One twitch does not a twitcher make (but it’s a good start)

I’ve seen a lovely variety of wildlife in the last fortnight, so I’ll just have to pick out the best ones for now. Beginning with some moth trapping in my hometown of big old London City, albeit actually in the suburbs. There were some beautiful individuals caught, one of which I’d been hoping to catch for a while – the Brimstone Moth.

Brimstone Moth

Brimstone Moth

Isn’t it fab? To me, it is one of the best examples of how moths can be cool and not brown / dull / boring as most people think. Take this description: a delicate insect with large fluttering yellow wings. Many would think of a butterfly – a Clouded Yellow perhaps? But I was just trying to describe the moth. Like I said, moths can be as cool and as pretty as butterflies. I’d even go so far to say that perhaps they’re even cooler.

Small Magpie Moth (actually a micro)

Small Magpie Moth (actually a micro)

Moving on from moths to another group of beautiful insects – damselflies. On a riverside walk in Surrey (oh yeh, I went to Surrey after London), I came across a whole cloud of them and could see that there were four different patterns on the damselflies. With this prompt, I found my notes and did some identification. It turned out that the cloud consisted of two species – Banded Demoiselle and Beautiful Demoiselle, with the males and females of both.

Female Beautiful Demoiselle Damselfly

Female Beautiful Demoiselle Damselfly

Male Banded Demoiselle Damselfly

Male Banded Demoiselle Damselfly

Back in Portland (Dorset), I was having a nice week. Albeit that the weather was a bit grim and I couldn’t put out the moth trap which is always a shame. On a mixed weather day, someone brought a moth into the centre which naturally cheered me up. It was the first of the species that I’ve seen in a Dorset – a Cream-spot Tiger Moth. However, I had actually seen this species before but in larvae form (i.e. caterpillar) all the way back in March!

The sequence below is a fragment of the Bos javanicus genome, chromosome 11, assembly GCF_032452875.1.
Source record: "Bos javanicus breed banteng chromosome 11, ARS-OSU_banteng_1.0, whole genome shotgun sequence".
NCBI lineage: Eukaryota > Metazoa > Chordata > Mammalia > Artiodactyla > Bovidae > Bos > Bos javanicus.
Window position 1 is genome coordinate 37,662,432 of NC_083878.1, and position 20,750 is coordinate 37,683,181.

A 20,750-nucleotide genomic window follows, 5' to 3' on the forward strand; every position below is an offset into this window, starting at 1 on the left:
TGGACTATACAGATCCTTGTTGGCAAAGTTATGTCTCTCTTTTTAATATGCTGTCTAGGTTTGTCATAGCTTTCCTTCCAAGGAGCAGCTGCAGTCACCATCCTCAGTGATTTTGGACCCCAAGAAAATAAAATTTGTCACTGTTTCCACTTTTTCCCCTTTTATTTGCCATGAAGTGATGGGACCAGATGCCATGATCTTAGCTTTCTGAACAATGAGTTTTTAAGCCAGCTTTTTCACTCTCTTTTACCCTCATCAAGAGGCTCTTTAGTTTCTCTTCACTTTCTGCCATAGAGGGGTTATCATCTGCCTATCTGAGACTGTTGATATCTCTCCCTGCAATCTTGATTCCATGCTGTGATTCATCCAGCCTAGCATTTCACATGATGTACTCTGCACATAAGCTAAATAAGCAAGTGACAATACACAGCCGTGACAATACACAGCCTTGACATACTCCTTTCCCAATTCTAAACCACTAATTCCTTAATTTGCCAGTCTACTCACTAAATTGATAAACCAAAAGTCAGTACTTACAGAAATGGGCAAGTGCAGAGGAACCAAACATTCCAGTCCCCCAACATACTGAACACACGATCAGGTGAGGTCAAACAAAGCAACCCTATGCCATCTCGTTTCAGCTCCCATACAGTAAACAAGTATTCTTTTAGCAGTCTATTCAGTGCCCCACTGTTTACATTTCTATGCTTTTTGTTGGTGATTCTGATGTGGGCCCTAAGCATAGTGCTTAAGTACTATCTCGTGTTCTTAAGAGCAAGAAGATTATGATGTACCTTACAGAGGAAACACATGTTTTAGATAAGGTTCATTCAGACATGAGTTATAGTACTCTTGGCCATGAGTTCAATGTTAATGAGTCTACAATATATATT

Cream-spot Tiger Moth

Cream-spot Tiger Moth

Away from the insects and into the birding world. And not just birding … this week saw me edge into the somewhat more nerdy side of birdwatching – twitching! This is when someone travels a distance to see a particular bird and to add it to their list. For me, this was my first proper twitch, I normally just enjoy watching birds.

I decided to go for this twitch because 1) it was less than an hour away, 2) it was a bird that is very rarely seen in the UK and 3) it was an awesome bird – an eagle! More specifically a Short-toed Snake Eagle who is usually found in southwest Europe and western Europe up to the Gulf of Finland / northwest Africa / central Asia. According to ARKive, the western populations are migratory, so perhaps this is one that got blown off-course?

Short-toed Snake Eagle

Short-toed Snake Eagle

I took an awful blurry photo by taking a photo with my phone through a telescope (known as digiscoping). But thanks to an editing program, I managed to change the lighting a bit so you can actually spot it in the photo. I’d say that I’m not going to turn into a twitcher, but I can’t promise anything, there may be another cool bird that is worth travelling to see!

Advertisements

7 thoughts on “One twitch does not a twitcher make (but it’s a good start)

  1. Pingback: A bit of everything | Barcode Ecology

  2. Pingback: If I cease searching, then, woe is me, I am lost. | Barcode Ecology

  3. Pingback: Creatures of 2014 | Barcode Ecology

  4. Pingback: Wonderful Wildlife of 2014 | Barcode Ecology

  5. Pingback: A few twitches might a twitcher make! | Barcode Ecology

Leave a Reply

Fill in your details below or click an icon to log in:

WordPress.com Logo

You are commenting using your WordPress.com account. Log Out / Change )

Twitter picture

You are commenting using your Twitter account. Log Out / Change )

Facebook photo

You are commenting using your Facebook account. Log Out / Change )

Google+ photo

You are commenting using your Google+ account. Log Out / Change )

Connecting to %s